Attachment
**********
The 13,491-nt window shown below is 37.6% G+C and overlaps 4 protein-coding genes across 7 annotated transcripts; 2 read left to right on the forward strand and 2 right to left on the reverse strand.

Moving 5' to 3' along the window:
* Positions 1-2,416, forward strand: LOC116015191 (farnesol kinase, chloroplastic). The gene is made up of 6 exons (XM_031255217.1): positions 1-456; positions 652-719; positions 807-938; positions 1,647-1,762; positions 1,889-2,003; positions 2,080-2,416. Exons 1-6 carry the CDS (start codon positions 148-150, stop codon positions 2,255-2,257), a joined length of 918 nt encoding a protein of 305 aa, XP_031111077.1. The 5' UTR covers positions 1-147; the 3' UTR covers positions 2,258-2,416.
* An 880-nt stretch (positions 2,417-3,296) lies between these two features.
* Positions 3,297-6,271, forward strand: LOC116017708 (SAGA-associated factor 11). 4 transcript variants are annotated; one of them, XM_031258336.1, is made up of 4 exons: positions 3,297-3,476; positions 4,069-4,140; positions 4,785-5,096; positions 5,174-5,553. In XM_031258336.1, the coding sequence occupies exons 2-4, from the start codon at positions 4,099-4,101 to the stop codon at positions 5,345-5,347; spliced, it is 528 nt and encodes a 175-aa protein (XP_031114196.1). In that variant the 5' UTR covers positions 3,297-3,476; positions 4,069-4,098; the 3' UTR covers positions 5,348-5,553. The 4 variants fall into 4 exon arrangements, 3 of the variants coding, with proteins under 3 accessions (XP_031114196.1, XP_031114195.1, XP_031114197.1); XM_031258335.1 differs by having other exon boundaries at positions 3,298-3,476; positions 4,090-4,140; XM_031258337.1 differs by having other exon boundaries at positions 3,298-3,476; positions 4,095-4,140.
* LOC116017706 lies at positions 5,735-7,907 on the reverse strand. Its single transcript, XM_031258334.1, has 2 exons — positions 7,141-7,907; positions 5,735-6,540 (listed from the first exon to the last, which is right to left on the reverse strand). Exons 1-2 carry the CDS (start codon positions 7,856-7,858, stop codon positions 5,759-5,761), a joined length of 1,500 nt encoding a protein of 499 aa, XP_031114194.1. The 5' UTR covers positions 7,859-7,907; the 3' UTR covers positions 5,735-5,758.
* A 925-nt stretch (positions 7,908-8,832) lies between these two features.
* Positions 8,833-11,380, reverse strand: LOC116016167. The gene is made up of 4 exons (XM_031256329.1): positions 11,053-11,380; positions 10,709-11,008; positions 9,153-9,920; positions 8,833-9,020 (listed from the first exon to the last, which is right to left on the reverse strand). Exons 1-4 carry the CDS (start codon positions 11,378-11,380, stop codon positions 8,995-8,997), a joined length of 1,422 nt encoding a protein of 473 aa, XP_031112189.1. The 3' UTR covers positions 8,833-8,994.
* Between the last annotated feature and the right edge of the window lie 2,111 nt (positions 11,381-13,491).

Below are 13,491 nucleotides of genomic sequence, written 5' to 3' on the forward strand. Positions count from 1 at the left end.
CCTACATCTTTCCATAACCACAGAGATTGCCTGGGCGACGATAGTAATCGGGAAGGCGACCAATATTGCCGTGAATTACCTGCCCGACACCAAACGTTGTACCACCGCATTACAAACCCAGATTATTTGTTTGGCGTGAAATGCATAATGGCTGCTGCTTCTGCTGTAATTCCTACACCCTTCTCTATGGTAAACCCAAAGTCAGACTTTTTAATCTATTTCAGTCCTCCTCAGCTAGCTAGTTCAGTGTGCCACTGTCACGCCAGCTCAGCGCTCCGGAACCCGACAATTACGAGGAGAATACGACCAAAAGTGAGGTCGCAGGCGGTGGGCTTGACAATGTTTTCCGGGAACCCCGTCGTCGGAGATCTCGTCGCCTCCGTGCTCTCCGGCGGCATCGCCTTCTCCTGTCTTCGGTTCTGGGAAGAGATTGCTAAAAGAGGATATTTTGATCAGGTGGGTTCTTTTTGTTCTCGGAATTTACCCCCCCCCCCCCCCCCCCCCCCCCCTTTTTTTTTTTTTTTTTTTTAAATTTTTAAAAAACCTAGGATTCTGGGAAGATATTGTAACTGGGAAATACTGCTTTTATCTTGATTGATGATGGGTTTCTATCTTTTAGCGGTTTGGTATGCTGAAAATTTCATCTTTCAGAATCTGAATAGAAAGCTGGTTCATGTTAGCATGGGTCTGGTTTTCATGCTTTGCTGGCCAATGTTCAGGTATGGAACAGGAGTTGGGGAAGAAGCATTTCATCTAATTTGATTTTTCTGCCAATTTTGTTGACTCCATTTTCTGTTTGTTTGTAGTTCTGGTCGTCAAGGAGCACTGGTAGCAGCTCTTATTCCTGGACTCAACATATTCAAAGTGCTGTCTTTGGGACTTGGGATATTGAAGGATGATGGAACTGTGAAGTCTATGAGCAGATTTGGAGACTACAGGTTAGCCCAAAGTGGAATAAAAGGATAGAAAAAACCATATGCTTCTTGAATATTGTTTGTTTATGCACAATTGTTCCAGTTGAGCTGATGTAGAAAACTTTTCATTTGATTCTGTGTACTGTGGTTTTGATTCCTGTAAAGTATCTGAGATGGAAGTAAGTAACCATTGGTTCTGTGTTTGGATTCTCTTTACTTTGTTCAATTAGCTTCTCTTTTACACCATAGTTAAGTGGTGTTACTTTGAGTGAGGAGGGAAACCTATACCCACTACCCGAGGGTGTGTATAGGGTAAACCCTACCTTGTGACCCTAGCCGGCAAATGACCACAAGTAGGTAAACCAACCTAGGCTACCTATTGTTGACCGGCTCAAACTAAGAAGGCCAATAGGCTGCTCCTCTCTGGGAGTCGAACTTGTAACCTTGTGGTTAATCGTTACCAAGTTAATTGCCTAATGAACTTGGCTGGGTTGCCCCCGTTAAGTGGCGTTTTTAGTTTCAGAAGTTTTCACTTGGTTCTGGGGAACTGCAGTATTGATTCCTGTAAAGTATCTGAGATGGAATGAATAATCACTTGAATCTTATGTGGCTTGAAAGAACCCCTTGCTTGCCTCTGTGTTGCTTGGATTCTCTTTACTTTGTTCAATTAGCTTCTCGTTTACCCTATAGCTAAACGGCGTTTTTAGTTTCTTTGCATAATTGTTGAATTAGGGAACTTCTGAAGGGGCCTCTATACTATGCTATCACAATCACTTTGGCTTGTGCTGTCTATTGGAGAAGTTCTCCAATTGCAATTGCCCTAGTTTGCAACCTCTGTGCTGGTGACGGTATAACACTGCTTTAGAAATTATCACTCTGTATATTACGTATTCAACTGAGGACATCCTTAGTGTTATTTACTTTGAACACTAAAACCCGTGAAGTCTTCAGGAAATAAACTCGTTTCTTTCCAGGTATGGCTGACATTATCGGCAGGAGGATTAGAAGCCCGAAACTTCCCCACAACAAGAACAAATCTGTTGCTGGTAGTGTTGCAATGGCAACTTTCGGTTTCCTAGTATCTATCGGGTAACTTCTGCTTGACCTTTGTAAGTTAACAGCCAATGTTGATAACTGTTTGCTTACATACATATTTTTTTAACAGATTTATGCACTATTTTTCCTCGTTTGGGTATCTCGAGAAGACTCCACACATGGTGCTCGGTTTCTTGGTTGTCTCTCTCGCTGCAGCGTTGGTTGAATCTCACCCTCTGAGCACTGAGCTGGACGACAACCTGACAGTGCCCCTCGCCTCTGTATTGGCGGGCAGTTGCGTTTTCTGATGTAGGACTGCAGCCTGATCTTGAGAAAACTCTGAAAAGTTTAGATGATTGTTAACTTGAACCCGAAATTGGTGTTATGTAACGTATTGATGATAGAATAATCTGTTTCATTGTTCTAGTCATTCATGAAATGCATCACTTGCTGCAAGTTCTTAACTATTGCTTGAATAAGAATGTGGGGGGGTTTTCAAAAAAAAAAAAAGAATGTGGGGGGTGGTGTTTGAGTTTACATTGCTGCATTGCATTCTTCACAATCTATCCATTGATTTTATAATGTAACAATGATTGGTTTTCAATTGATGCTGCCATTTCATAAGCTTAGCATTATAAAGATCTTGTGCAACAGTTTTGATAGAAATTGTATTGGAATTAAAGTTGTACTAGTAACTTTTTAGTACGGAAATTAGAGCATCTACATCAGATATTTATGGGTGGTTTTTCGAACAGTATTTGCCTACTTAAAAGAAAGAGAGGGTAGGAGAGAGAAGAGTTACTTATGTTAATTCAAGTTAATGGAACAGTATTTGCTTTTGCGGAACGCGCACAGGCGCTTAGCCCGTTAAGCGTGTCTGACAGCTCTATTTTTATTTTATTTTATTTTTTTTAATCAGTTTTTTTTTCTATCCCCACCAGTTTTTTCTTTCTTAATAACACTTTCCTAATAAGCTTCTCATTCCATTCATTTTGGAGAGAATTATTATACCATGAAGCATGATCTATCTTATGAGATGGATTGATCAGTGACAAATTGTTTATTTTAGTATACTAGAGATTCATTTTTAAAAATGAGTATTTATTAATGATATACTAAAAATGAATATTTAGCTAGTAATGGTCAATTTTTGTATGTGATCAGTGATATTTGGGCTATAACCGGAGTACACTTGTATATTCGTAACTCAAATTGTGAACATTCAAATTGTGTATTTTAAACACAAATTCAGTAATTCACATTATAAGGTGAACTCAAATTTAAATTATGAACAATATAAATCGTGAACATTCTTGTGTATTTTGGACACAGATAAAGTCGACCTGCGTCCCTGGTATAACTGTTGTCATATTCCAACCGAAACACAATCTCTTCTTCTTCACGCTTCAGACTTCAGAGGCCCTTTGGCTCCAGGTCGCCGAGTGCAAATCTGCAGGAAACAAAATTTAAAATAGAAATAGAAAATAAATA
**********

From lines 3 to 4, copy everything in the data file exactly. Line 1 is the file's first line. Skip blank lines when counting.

* Positions 1-2,416, forward strand: LOC116015191 (farnesol kinase, chloroplastic). The gene is made up of 6 exons (XM_031255217.1): positions 1-456; positions 652-719; positions 807-938; positions 1,647-1,762; positions 1,889-2,003; positions 2,080-2,416. Exons 1-6 carry the CDS (start codon positions 148-150, stop codon positions 2,255-2,257), a joined length of 918 nt encoding a protein of 305 aa, XP_031111077.1. The 5' UTR covers positions 1-147; the 3' UTR covers positions 2,258-2,416.
* An 880-nt stretch (positions 2,417-3,296) lies between these two features.